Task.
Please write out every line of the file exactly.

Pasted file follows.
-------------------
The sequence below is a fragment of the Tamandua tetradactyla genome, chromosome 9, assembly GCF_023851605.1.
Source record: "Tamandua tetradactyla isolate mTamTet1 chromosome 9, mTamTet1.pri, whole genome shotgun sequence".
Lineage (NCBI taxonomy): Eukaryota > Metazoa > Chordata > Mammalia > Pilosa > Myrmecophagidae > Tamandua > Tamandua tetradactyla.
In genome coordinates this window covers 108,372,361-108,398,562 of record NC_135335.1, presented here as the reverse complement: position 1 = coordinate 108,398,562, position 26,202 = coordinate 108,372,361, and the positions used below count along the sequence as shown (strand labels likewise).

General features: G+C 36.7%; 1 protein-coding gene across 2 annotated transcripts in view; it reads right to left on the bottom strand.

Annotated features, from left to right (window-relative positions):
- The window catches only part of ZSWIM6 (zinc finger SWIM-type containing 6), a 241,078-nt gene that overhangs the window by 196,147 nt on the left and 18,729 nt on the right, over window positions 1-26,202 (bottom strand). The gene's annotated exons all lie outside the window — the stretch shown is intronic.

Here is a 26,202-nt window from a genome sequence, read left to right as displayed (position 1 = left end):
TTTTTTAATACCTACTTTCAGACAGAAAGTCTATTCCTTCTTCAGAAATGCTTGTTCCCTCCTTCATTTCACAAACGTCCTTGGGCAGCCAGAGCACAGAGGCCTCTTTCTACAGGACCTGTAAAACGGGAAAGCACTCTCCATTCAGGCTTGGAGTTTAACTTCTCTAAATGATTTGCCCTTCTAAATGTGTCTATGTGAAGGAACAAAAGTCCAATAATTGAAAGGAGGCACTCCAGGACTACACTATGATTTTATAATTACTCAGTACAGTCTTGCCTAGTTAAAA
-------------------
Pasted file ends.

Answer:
The sequence below is a fragment of the Tamandua tetradactyla genome, chromosome 9, assembly GCF_023851605.1.
Source record: "Tamandua tetradactyla isolate mTamTet1 chromosome 9, mTamTet1.pri, whole genome shotgun sequence".
Lineage (NCBI taxonomy): Eukaryota > Metazoa > Chordata > Mammalia > Pilosa > Myrmecophagidae > Tamandua > Tamandua tetradactyla.
In genome coordinates this window covers 108,372,361-108,398,562 of record NC_135335.1, presented here as the reverse complement: position 1 = coordinate 108,398,562, position 26,202 = coordinate 108,372,361, and the positions used below count along the sequence as shown (strand labels likewise).

General features: G+C 36.7%; 1 protein-coding gene across 2 annotated transcripts in view; it reads right to left on the bottom strand.

Annotated features, from left to right (window-relative positions):
- The window catches only part of ZSWIM6 (zinc finger SWIM-type containing 6), a 241,078-nt gene that overhangs the window by 196,147 nt on the left and 18,729 nt on the right, over window positions 1-26,202 (bottom strand). The gene's annotated exons all lie outside the window — the stretch shown is intronic.

Here is a 26,202-nt window from a genome sequence, read left to right as displayed (position 1 = left end):
TTTTTTAATACCTACTTTCAGACAGAAAGTCTATTCCTTCTTCAGAAATGCTTGTTCCCTCCTTCATTTCACAAACGTCCTTGGGCAGCCAGAGCACAGAGGCCTCTTTCTACAGGACCTGTAAAACGGGAAAGCACTCTCCATTCAGGCTTGGAGTTTAACTTCTCTAAATGATTTGCCCTTCTAAATGTGTCTATGTGAAGGAACAAAAGTCCAATAATTGAAAGGAGGCACTCCAGGACTACACTATGATTTTATAATTACTCAGTACAGTCTTGCCTAGTTAAAA